The pumpkins are carved, costumes perfected and the full-size candy bars stacked by the front door. There’s nothing missing from your kickass Halloween except a collection of tunes to get you in a ghoulish mood.

We have you covered with this three-hour Halloween playlist to bring out the beast in you.

Here are a few of our favorites:

July Talk: Blood & Honey

We kick it off with the boisterous hip-shooters July Talk as they hit us with wave after 20-ft wave of siren guitars and the sweet/salty call-and-response of their dual frontmen. Blood and honey. A taste of Halloween.

The Mountain Goats: Lovecraft in Brooklyn

Some people see spiders and their heart beats faster. Others get goosebumps when people whisper certain words. Me? It’s the scraping sound that a guitarist’s fingertips made on a steel string when changing chord quickly. It’s the metallic squeal of ships colliding or trains derailing; utterly disturbing, and there is plenty of it in this perfectly unhinged trip into the psyche of a one seriously strung-out dude. Bonus points for the Lovecraft tributes littered through the lyrics.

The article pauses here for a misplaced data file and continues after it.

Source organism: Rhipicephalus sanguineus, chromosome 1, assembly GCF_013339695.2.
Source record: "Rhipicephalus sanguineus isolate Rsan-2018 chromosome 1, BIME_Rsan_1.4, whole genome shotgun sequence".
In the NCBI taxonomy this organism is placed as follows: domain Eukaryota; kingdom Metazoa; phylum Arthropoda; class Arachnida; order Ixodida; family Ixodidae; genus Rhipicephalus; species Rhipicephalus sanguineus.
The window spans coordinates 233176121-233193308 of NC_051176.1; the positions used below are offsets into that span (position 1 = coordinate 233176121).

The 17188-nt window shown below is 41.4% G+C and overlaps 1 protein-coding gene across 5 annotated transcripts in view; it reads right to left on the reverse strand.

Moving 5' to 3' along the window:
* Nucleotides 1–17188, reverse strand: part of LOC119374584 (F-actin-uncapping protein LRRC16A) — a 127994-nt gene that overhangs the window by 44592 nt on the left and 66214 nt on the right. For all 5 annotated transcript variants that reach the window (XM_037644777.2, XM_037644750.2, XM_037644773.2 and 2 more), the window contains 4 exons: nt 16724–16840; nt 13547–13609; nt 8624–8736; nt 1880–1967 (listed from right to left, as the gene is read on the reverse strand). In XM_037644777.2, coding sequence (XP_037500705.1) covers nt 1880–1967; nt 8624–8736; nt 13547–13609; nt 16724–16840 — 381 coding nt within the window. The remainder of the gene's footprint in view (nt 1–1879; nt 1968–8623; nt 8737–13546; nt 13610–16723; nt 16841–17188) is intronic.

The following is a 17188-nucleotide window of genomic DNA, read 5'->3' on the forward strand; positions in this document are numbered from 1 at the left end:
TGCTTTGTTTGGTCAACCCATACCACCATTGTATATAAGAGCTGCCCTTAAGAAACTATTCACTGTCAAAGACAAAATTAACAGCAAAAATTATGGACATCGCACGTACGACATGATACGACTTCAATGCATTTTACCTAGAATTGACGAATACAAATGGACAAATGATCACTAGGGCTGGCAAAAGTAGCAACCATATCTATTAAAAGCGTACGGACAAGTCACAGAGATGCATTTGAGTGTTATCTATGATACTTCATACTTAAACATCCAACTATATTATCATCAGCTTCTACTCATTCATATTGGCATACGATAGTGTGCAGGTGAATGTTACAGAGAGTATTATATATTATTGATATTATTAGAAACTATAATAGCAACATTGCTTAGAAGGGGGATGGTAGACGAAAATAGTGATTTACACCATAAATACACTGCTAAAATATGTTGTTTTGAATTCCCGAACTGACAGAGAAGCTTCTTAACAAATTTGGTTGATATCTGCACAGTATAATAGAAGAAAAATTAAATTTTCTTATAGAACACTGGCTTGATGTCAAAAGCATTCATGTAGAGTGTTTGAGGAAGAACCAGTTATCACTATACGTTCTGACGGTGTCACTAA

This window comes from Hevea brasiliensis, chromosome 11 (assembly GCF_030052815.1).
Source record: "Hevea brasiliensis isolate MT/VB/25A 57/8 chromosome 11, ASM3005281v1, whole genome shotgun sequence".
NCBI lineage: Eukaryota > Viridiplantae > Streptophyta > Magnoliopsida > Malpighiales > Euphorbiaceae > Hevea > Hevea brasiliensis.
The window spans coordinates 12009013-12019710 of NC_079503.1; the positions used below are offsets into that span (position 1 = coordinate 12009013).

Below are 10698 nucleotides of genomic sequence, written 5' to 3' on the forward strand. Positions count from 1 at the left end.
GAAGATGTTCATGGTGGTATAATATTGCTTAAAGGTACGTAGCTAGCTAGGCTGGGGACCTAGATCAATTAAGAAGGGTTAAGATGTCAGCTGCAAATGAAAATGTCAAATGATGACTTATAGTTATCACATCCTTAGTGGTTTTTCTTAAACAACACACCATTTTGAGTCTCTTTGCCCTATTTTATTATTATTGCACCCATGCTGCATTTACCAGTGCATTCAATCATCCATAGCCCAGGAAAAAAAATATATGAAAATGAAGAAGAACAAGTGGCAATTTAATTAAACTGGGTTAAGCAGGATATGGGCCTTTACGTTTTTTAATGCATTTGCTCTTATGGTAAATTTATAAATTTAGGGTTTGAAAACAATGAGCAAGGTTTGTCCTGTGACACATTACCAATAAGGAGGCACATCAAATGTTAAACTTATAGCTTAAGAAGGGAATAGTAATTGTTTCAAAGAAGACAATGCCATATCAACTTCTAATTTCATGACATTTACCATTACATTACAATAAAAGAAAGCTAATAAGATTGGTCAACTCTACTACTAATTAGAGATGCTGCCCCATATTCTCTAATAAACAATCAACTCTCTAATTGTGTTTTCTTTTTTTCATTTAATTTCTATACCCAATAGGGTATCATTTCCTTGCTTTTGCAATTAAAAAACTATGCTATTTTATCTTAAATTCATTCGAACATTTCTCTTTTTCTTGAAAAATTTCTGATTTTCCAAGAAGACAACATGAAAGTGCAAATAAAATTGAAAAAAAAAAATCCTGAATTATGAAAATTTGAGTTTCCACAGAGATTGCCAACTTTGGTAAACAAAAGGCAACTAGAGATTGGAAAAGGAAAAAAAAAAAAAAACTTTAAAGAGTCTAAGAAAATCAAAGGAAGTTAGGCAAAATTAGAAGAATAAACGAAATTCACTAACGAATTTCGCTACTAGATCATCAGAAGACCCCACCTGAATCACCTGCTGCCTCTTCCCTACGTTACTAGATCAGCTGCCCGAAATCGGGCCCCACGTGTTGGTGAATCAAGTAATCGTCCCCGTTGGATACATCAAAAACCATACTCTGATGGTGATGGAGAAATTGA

Bloc Party: Hunting for Witches

In essence a treatise on the media’s ability to create hysteria, this magnificent indie rock modern classic brings the Salem Witch Trials into the context of 2007. It’s a cautionary tale of the choice that we make when faced with terror: Do we unite and move on, or create cycles of violence and fear. A full decade later, and what have we learned? We’re still baying, baying, baying for blood.

Fleetwood Mac: Rhiannon

Yeah, the world is pretty fucked up right now. But you know what? You and me, we are on this earth at the same time as Stevie fucking Nicks, and that’s one hell of a consolation. Inexplicably, the third single from their second eponymous album, in 1975, Rhiannon is part dirge, part siren’s song and all classic rock masterpiece. If you can get past the experimental videography of this live recording, you’ll see Nicks at her most enchanting.

Japan: Ghosts

Straddling the nexus of art and music, these delightful proto-New Romantics were true masters of minimalism. In Ghosts, the earthiness of the marimba and David Sylvian’s voice perfectly complement the alien spaceship synths and set electronic music on a dark path that later acts like Depeche Mode would probe with panache.

Terry Jacks: Seasons in the Sun

A dirge in F major? Fancy that! Terry Jacks’ uplifting one-hit-wonder still surprises with the warmth and light it manages to give to our most closely held fears. It’s about coming to terms with death, and embracing the good things that come with change. And isn’t that what Halloween is about? Turn it up!

Here’s the full list. I hope you like it!

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